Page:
The difference between 1 phase and 3 phase track lighting



Let us walk you through the advantages and disadvantages of this system.

If you're looking for track lighting, you must have heard about 1 or 3 circuits or phases already. On this page, we'll explain the difference between those two.

What is a phase?

In a standard power cable with three veins, you'll find a phase, a neutral wire and a protective earth/ground wire.

The phase is the wire that's under voltage relative to the neutral and protective wire. The phase leads the electrical current, together with the neutral wire, from and to connected equipment.


1 phase vs. 3 phases


In a 1 phase rail (or 1 circuit rail) the electricity runs between just two wires, the phase (L for line) and the neutral wire (N). This means that all light sources on the rail are controlled together and will always be switched on and off together.

3 phase rails have three phases (L1, L2, L3), which can be combined separately with the neutral wire (N). This creates the possibility to have three different circuits on your track. These can all be controlled separately.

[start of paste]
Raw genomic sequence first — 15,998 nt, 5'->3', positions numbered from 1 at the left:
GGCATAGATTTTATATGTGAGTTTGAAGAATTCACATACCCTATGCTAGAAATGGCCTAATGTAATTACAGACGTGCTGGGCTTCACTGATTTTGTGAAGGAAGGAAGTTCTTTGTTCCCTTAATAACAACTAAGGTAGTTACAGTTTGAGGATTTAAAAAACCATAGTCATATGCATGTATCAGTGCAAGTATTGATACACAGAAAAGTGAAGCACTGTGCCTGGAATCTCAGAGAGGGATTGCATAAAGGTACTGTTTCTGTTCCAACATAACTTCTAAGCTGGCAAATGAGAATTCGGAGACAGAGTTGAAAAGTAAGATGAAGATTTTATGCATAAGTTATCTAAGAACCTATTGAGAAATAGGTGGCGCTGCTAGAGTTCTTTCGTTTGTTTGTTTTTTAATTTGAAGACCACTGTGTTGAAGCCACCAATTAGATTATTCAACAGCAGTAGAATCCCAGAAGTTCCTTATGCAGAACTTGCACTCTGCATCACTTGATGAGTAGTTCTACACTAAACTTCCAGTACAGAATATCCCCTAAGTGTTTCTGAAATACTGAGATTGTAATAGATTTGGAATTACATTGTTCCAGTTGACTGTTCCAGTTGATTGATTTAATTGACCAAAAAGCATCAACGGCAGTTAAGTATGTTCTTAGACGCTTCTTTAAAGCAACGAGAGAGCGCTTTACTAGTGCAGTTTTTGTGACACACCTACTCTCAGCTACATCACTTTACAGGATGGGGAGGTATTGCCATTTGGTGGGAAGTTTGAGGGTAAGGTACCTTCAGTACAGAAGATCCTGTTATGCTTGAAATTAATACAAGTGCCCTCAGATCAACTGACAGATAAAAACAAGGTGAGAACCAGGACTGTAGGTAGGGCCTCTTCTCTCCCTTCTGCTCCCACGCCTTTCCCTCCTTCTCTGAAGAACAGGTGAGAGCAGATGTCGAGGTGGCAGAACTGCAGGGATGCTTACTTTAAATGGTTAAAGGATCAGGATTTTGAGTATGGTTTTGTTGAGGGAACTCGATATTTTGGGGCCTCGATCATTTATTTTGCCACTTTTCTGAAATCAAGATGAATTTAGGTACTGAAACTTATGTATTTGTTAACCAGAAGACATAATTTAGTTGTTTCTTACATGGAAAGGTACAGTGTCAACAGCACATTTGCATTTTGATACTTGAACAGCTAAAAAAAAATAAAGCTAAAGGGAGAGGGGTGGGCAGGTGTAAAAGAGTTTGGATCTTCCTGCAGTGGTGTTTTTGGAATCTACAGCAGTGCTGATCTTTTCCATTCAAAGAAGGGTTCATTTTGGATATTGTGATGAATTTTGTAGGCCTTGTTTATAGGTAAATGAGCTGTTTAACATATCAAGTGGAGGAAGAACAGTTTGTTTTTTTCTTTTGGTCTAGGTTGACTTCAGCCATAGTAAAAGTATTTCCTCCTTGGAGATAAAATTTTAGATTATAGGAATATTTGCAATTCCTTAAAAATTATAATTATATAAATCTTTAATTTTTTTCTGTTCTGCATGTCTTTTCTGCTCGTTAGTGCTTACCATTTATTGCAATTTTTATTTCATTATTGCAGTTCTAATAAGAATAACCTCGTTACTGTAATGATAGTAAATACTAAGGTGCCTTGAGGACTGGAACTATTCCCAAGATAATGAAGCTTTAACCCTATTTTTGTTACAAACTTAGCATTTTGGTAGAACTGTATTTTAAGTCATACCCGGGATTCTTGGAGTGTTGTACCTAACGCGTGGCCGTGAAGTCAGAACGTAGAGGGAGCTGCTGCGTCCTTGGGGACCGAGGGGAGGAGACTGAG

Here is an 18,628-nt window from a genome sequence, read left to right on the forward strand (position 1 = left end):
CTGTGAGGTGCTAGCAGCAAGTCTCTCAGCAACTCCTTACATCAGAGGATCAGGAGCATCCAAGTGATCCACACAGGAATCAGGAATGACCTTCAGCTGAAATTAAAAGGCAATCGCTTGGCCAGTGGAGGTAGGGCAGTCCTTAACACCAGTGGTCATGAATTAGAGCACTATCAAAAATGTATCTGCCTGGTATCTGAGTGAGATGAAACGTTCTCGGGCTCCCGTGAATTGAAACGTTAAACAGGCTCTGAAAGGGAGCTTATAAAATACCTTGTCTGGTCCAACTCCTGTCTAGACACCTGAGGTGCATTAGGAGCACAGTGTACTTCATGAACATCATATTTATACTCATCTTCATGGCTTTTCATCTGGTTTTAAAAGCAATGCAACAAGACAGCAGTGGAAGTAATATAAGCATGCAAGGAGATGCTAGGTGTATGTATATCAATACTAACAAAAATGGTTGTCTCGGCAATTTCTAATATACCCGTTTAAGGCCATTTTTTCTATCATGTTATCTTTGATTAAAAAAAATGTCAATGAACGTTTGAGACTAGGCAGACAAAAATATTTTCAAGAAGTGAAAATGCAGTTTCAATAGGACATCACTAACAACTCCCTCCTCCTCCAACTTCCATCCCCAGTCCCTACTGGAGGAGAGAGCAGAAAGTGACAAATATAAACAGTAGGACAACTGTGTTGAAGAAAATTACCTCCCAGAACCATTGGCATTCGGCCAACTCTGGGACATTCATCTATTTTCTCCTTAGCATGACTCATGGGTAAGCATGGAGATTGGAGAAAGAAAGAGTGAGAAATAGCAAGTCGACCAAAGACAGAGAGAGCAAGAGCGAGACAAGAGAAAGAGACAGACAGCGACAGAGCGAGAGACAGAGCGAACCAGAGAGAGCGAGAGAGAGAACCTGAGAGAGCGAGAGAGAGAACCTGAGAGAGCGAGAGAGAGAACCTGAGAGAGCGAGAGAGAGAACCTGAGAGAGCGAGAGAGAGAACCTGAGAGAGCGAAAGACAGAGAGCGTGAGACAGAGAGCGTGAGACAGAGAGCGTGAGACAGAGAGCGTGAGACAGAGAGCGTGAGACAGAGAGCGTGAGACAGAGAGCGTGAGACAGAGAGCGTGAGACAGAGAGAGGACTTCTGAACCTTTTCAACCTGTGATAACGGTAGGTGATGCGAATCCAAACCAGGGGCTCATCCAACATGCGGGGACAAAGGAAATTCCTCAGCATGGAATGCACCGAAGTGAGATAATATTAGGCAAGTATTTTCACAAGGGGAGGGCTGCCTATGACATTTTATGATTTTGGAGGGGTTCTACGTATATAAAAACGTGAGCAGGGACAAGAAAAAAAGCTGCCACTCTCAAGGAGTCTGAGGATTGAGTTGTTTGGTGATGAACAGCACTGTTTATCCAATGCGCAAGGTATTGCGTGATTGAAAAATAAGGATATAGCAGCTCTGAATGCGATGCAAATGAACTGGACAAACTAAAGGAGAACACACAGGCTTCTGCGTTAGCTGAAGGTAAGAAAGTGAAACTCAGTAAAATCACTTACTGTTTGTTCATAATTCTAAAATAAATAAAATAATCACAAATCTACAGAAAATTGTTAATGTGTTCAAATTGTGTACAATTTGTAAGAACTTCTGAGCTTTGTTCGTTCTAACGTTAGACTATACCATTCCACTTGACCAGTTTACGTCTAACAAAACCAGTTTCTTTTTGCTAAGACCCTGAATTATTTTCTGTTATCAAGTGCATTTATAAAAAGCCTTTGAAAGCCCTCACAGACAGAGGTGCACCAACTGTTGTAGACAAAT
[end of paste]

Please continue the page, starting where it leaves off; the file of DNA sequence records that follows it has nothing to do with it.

To be able to use the three circuits on the rail, the rail has to be connected to a power cable with five veins.

Pros and cons

 1 phase rail:                                   

1 phase rail

3 phase rail:

3 phase rail


Both systems have their advantages, but we prefer to work with the 3 phase system. Let us walk you through the advantages and disadvantages of this system.


  •  As mentioned before, 3 phase rails offer the possibility to create three different circuits. These circuits can be controlled separately.
  • The choice in 3 phase fixtures is much bigger than that in 1 phase fixtures.
  • A 3 phase rail is easier to install. There's more space to tuck away your cables. Because they're bigger, they also cover the hole from which your connection cable exits better. Furthermore, they're sturdier and more stable.
  • You don't need to create three different circuits with your 3 phase rail. You can also use them as a 1 phase rail (or 2 phase, but that's less common). To use a 3 phase rail as a 1 phase rail, you have to connect L1, L2 and L3 to each other. Then it doesn't matter anymore in which position you turn the spots' switch, they'll always shine.
  • A 3 phase rail supports three times the power of a 1 phase rail (interesting for stores with many spots on long rails).


  •  3 phase rails are a bit more expensive than 1 phase rails.
  • Esthetically, 3 phase systems look a bit less refined, because there's a switch on their base to choose the phase to which they have to connect.